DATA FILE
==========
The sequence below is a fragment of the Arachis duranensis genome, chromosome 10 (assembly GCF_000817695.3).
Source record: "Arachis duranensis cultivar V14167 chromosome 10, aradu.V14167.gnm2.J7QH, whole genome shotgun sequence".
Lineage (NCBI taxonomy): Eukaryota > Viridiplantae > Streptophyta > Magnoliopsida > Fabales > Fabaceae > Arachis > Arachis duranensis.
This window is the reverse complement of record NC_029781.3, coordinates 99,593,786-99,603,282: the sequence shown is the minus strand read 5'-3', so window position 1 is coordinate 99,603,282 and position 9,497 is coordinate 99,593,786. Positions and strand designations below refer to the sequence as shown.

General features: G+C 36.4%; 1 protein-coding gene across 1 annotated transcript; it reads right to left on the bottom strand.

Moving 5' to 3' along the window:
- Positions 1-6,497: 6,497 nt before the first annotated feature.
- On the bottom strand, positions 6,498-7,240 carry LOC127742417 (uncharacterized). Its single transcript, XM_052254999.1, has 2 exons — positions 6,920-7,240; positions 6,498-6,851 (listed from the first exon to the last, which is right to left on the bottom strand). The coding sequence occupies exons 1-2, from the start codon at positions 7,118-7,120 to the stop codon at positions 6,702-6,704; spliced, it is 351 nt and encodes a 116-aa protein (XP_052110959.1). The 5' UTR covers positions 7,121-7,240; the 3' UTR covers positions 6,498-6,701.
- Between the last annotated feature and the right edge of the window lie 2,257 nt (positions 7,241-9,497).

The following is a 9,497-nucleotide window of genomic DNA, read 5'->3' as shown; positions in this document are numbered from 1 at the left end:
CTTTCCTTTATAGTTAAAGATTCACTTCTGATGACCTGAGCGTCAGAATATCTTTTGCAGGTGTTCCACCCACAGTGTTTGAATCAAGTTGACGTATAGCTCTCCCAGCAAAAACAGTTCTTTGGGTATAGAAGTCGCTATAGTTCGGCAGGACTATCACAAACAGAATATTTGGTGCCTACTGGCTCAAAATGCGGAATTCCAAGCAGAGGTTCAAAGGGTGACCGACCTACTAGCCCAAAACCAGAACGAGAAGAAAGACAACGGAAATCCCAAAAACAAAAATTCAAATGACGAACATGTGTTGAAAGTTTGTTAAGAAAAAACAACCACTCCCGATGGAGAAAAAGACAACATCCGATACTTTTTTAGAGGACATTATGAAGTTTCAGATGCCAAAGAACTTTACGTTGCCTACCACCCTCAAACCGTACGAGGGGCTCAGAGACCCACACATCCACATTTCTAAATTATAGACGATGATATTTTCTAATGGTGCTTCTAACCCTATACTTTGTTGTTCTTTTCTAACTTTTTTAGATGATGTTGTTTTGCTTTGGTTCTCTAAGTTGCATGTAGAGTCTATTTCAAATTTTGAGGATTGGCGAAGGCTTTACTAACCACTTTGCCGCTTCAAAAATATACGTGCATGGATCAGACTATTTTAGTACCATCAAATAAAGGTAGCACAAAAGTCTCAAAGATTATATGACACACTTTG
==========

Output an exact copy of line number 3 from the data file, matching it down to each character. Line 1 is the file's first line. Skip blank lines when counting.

Lineage (NCBI taxonomy): Eukaryota > Viridiplantae > Streptophyta > Magnoliopsida > Fabales > Fabaceae > Arachis > Arachis duranensis.